4. Describe what you have observed, and be very specific about the observation.
  5. Focus on the behavior, not the person.
  6. Watch your language. Stick to the facts, and avoid terms like “always” and “never.”
  7. State the impact of the behavior, such as how it affects patients, co-workers or themselves.
  8. Take a pause, and ask the other person to respond and listen.
  9. Focus on solutions—they need to be joint solutions to work.
  10. Establish a timeline for the solution.

Step 4: Intellectual Stimulation

Intellectual stimulation is provided by a leader who asks for and values staff input, who challenges followers to develop creative and innovative solutions and who continually seeks ways to provide growth and development opportunities. A climate of intellectual stimulation prompts employees to challenge assumptions, reframe problems and look at new ways of doing things. It also encourages creativity, innovation, critical thinking and problem solving.

How to implement this:

  • Understand why you are doing something. Is it because you’ve always done it that way or does evidence support this method?
  • How can we do this better? How can we do it more effectively? Answering this means being open to new ideas and trialing new ideas.
  • Support creativity at work. Many of the best ideas comes from people doing the work and it’s important to be open to those ideas.
  • Think critically. How much is emotion governing your behavior versus reasoning? We often act instinctually and emotionally— it’s important to make sure you’re thinking something through rather than reacting. Also, ask yourself if it’s your problem to solve or if the issue belongs to someone else.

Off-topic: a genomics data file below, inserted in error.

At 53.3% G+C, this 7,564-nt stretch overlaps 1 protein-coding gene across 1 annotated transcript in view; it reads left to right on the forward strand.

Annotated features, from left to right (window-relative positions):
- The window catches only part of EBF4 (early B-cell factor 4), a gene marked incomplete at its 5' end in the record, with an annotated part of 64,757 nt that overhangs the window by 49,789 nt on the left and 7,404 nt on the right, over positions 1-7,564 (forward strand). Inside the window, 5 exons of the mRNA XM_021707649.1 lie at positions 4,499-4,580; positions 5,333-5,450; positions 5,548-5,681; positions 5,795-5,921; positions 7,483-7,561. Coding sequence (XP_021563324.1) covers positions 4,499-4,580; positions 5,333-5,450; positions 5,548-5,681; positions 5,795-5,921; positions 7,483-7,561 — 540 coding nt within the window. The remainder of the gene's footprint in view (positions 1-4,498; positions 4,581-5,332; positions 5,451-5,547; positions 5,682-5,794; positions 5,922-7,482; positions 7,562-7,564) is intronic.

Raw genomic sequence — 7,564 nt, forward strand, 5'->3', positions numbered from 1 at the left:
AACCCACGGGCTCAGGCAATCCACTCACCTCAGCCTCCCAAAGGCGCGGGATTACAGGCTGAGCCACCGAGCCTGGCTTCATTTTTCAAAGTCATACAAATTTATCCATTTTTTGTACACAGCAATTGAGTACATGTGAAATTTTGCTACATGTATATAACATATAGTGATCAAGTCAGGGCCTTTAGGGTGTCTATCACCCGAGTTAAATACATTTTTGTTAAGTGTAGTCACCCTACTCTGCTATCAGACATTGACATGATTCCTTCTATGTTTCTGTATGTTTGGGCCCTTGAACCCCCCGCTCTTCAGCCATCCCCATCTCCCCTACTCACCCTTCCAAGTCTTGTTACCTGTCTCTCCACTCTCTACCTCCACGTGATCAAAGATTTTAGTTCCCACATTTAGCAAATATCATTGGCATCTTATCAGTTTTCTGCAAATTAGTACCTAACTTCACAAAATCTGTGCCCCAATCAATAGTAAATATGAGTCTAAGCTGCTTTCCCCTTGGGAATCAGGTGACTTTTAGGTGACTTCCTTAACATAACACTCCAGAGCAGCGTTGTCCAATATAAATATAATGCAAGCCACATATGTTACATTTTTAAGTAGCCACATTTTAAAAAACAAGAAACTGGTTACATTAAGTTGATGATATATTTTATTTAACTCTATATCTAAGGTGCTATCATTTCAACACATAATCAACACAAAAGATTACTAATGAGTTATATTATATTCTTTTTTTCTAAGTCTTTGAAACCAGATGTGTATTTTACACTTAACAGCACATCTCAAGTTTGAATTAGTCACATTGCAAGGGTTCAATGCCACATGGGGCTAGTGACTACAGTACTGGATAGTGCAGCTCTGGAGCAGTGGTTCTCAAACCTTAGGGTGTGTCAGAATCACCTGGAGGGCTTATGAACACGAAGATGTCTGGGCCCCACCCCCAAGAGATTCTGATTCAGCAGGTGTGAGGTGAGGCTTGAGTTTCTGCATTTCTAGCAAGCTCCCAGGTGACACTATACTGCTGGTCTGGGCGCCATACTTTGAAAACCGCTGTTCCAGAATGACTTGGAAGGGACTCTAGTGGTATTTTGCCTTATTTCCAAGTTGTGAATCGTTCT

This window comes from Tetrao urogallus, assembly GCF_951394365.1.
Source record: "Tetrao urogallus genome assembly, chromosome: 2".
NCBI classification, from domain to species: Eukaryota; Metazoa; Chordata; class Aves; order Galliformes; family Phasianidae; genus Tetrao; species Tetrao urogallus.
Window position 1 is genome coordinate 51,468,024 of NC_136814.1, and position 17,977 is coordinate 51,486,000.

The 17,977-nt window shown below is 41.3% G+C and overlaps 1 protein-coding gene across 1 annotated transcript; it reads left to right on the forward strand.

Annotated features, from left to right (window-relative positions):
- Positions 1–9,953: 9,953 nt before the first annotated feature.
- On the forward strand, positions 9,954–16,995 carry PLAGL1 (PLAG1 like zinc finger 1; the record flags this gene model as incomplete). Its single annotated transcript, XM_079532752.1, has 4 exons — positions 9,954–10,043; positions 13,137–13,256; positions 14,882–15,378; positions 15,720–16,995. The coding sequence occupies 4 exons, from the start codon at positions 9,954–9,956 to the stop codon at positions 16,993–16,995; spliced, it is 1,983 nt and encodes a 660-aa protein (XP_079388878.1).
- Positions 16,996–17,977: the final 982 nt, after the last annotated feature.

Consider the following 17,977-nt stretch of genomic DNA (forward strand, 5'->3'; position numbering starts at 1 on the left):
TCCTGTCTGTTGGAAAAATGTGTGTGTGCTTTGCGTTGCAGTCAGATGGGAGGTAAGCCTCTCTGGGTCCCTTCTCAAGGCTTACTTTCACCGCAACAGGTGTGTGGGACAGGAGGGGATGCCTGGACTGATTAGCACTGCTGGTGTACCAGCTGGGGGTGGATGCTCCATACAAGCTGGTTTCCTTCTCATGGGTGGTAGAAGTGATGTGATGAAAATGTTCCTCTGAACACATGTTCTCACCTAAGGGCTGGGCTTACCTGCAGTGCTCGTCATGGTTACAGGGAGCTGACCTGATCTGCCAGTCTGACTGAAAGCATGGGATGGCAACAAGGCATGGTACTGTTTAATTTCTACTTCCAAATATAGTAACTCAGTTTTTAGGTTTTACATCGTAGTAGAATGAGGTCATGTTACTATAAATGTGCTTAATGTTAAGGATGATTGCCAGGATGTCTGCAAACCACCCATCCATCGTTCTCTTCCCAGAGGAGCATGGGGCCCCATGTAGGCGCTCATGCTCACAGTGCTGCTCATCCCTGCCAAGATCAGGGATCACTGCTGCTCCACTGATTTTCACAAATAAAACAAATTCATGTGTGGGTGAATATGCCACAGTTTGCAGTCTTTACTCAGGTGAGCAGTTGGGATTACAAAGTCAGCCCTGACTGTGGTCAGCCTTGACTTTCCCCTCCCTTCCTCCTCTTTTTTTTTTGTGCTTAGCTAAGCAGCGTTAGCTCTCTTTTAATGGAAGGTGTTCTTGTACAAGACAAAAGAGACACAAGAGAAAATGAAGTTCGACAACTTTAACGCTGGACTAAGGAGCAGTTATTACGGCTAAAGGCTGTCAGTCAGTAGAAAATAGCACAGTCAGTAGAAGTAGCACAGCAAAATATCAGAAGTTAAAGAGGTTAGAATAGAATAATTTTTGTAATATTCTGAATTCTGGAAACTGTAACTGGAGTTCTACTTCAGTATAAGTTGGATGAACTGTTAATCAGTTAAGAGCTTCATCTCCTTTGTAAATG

• Ask yourself, “Am I using evidence-based practice?” Read widely and outside of your practice area.
  • Try to bring solutions to the problem. Focus on how you are going to solve the problem immediately and also ask how to prevent the problem from happening again.
  • Think collaboratively. Understand the mindset of the people you’re working with and respect what each person brings to the table.


Transformational leadership inspires people to achieve unexpected or remarkable results. It gives employees autonomy over specific jobs, as well as the authority to make decisions once they have been trained. Managers who have transformational leadership characteristics create a climate where employees have a greater commitment to their organizations and higher levels of morale, job satisfaction and work performance.

It’s also important to remember that each generation has its strengths and weaknesses. As a growing number of Baby Boomers retire from the healthcare workforce, Millennials are stepping in to replace them.

To increase your organization’s capacity to adapt in a changing healthcare setting, it’s crucial to understand how these nuances can be pieced together to lead a productive and engaged multi-generational team.


Curriculum Designer for Clinical Education, Relias

Maria Morales, MSN, RN, is Curriculum Designer for Clinical Education: Nursing, Medicine, Pharmacy, and Allied Health at Relias. Her background includes adult critical care nursing, postanesthesia nursing, and nursing education.